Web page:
Friday, December 30, 2011

Tweaking Inquiry

When I was in the classroom, the break around Christmas was always a time when I retooled what was going on in my classroom. It was my half-time for the year, a time to step back and make important changes so that my students would learn better. Half of my time with them was gone, and I wanted the rest of the time with them to be as good as it could be.

If you're new to teaching science by inquiry, you've got a chance to make some key tweaks to teaching and learning in your classroom now. You probably don't need to make huge changes, even if you're frustrated with inquiry. Inquiry is a great approach for teaching! Don't doubt that. Instead, step back and think about small changes that you can make that can give big benefits.

I constantly use the five essential features of inquiry from Inquiry and the National Science Education Standards as my diagnostic for how well I'm doing with guiding learning. Here, I've flipped those around into questions you can use for diagnosing how well inquiry is going in your classroom:
  1. How engaged are your students in scientific questions?
  2. How do your students give a priority to evidence when they are learning science?
  3. How adept are your students at developing explanations based on the evidence they're seeing?
  4. How adept are you at guiding your students to consider alternative explanations for the evidence they're seeing?
  5. How are your students constantly communicating and justifying their explanations?
I've found that if I think through the five essential features, I can usually figure out what's not working well in the inquiries I'm leading and how I can improve my students learning. 

I'll be tweeting out tips based on each of these questions in the next few days. I hope these help you as you teach with inquiry. Please let me know with a comment here or a reply on twitter if you have any questions. I'm happy to help.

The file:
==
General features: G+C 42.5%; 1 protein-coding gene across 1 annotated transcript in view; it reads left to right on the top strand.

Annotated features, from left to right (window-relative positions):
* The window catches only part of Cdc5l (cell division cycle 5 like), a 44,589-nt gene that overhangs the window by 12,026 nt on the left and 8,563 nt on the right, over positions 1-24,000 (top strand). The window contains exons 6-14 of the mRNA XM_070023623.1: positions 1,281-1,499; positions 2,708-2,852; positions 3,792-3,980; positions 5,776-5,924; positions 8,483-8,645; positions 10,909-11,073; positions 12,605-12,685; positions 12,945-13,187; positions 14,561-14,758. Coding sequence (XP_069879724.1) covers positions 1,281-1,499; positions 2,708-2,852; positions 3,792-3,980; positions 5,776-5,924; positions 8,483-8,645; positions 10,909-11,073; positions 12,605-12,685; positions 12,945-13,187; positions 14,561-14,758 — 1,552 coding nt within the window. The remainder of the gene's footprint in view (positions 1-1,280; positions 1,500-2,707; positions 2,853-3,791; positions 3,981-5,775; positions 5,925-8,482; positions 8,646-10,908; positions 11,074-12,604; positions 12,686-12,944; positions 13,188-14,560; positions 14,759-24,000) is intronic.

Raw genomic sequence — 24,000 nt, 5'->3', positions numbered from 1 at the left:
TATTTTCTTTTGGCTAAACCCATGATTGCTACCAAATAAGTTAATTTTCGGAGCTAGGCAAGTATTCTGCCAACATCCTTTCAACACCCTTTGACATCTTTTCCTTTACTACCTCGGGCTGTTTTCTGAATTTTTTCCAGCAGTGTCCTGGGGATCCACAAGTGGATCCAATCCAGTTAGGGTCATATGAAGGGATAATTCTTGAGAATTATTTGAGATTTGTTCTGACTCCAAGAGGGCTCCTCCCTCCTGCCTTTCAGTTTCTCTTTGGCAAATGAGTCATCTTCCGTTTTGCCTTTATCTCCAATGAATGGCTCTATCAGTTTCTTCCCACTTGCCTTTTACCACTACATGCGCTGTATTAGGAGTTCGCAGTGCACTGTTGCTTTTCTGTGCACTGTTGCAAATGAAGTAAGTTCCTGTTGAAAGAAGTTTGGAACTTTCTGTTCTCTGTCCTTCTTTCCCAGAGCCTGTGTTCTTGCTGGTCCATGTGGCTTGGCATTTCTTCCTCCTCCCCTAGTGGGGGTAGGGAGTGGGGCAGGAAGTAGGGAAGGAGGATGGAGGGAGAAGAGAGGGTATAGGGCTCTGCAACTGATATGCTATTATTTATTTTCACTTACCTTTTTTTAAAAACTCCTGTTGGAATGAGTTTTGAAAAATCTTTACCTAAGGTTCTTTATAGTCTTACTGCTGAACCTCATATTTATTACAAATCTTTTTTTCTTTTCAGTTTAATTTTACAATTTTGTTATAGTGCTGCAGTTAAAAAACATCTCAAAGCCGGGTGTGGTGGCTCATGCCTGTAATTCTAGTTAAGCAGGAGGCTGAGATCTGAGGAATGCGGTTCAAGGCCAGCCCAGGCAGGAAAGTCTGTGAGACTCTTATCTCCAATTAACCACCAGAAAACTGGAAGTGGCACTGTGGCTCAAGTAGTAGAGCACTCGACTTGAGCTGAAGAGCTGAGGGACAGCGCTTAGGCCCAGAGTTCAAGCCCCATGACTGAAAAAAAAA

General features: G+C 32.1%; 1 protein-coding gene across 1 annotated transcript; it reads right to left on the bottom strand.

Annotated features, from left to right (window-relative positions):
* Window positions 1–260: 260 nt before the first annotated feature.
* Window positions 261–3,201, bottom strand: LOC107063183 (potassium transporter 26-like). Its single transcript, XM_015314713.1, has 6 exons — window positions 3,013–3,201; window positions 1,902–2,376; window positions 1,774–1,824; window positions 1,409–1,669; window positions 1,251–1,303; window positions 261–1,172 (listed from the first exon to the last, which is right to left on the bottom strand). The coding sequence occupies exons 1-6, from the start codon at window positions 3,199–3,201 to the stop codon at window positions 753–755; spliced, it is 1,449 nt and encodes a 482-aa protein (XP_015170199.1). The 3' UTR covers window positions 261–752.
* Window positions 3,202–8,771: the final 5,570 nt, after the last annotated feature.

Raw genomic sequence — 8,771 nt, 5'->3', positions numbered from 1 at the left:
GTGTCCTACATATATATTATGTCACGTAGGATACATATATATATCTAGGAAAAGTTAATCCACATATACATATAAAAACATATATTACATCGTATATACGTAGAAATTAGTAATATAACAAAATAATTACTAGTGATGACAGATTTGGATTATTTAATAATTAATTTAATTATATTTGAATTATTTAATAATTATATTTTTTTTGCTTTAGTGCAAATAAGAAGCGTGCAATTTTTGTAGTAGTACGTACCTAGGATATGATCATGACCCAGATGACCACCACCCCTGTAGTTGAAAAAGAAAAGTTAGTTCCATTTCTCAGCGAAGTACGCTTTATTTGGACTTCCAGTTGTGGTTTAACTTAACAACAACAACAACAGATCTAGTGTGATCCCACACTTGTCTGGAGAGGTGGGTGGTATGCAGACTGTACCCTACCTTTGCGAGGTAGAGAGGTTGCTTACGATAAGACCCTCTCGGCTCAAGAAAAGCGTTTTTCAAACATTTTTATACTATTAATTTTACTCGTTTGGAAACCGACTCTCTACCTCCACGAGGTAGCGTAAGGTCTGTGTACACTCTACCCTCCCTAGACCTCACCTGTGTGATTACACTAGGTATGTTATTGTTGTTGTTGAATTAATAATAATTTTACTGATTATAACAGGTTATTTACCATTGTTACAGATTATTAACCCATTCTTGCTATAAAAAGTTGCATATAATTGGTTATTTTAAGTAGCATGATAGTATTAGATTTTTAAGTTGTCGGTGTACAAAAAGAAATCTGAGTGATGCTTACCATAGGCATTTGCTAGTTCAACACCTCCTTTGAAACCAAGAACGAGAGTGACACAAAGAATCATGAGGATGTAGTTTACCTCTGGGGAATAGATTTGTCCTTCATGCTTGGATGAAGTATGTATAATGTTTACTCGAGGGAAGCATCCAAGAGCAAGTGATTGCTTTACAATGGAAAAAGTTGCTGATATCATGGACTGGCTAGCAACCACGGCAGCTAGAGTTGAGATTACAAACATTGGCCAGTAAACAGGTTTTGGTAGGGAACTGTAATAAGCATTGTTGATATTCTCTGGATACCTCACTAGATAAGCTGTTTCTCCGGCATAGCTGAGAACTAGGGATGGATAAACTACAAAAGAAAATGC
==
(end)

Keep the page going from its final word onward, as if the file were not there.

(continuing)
Sunday, December 04, 2011

FCR STEM Conference links

Thanks so much to those of you Florida teacher who attended my sessions over the last two days. Here are the links I promised:

Friday, November 11, 2011

Teaching Evolution Resources

A big thanks to all of you who attended my sessions at NSTA in New Orleans. I posted resources from both sessions on the Facebook page for The Missing Link (since I was having trouble with uploading to the NSTA site). If you have any questions, feel free to write them on the wall there or as a comment here. 

Tuesday, November 08, 2011

See You in New Orleans?

It's almost time for NSTA's Regional Convention in the Big Easy, and I'm getting excited. Please let me know if you're coming so we can connect up. I'll be speaking twice on teaching evolution, and the image here gives the times and locations.

  • My Thursday session is workshop-styled, and we'll be focusing on specifics in the classroom. You'll walk away with a lesson plan for teaching whale evolution and an overview of the evolution unit I created in The Missing Link. If you've been to one of my sessions before on teaching evolution to resistant students, this is a good follow up.
  • My Friday session is a big picture look at the issues involved in teaching. Do you have students afraid of evolution, maybe even hostile to it? I'll give you some good traction on the issue and show how you can be faithful to the science without attacking any faith-full students in your class. 
Both sessions feature inquiry as the heart of science teaching. 

Sunday, October 30, 2011

Backstory of a Tweet